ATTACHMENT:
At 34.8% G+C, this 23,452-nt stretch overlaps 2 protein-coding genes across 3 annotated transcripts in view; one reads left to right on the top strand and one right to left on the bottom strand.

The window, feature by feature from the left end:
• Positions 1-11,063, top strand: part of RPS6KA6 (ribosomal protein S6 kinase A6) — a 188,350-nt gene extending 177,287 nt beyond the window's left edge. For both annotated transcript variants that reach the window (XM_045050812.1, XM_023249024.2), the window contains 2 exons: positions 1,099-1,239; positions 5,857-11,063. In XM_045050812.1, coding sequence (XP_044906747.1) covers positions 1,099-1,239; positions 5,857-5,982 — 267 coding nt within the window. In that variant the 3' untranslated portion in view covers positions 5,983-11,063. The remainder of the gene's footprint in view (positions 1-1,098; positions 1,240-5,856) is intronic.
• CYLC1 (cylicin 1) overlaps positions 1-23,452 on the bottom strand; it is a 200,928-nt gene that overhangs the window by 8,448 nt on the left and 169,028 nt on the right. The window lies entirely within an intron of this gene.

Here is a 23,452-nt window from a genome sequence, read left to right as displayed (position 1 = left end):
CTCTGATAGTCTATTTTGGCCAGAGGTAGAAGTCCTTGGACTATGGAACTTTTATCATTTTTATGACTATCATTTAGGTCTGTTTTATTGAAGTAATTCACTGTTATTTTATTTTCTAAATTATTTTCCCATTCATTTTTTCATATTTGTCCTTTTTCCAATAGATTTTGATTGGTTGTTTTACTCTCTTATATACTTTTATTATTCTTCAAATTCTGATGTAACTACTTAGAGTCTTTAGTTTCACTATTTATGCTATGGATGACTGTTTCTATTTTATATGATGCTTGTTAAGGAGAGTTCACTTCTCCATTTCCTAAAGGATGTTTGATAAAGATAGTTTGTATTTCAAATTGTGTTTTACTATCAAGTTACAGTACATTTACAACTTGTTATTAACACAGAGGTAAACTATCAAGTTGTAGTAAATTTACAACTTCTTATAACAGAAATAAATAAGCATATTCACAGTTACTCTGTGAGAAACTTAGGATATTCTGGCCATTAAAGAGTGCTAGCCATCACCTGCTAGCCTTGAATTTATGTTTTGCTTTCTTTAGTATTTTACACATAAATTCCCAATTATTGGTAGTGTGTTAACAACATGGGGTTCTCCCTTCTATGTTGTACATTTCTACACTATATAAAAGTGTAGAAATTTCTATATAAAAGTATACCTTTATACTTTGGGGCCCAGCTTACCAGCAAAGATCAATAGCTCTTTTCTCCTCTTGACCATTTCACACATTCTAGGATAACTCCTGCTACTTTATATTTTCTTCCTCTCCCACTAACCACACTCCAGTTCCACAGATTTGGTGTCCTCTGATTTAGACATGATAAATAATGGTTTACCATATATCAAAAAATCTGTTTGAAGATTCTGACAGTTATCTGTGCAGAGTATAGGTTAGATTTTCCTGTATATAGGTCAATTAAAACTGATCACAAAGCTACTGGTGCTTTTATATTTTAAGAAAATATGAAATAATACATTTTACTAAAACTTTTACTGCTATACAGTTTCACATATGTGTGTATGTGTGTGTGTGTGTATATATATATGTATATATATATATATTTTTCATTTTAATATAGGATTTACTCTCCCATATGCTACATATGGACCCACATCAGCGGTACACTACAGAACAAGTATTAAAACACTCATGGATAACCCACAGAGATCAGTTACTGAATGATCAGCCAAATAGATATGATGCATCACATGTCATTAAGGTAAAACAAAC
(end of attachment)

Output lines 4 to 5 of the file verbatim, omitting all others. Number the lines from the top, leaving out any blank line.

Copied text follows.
• CYLC1 (cylicin 1) overlaps positions 1-23,452 on the bottom strand; it is a 200,928-nt gene that overhangs the window by 8,448 nt on the left and 169,028 nt on the right. The window lies entirely within an intron of this gene.

Here is a 23,452-nt window from a genome sequence, read left to right as displayed (position 1 = left end):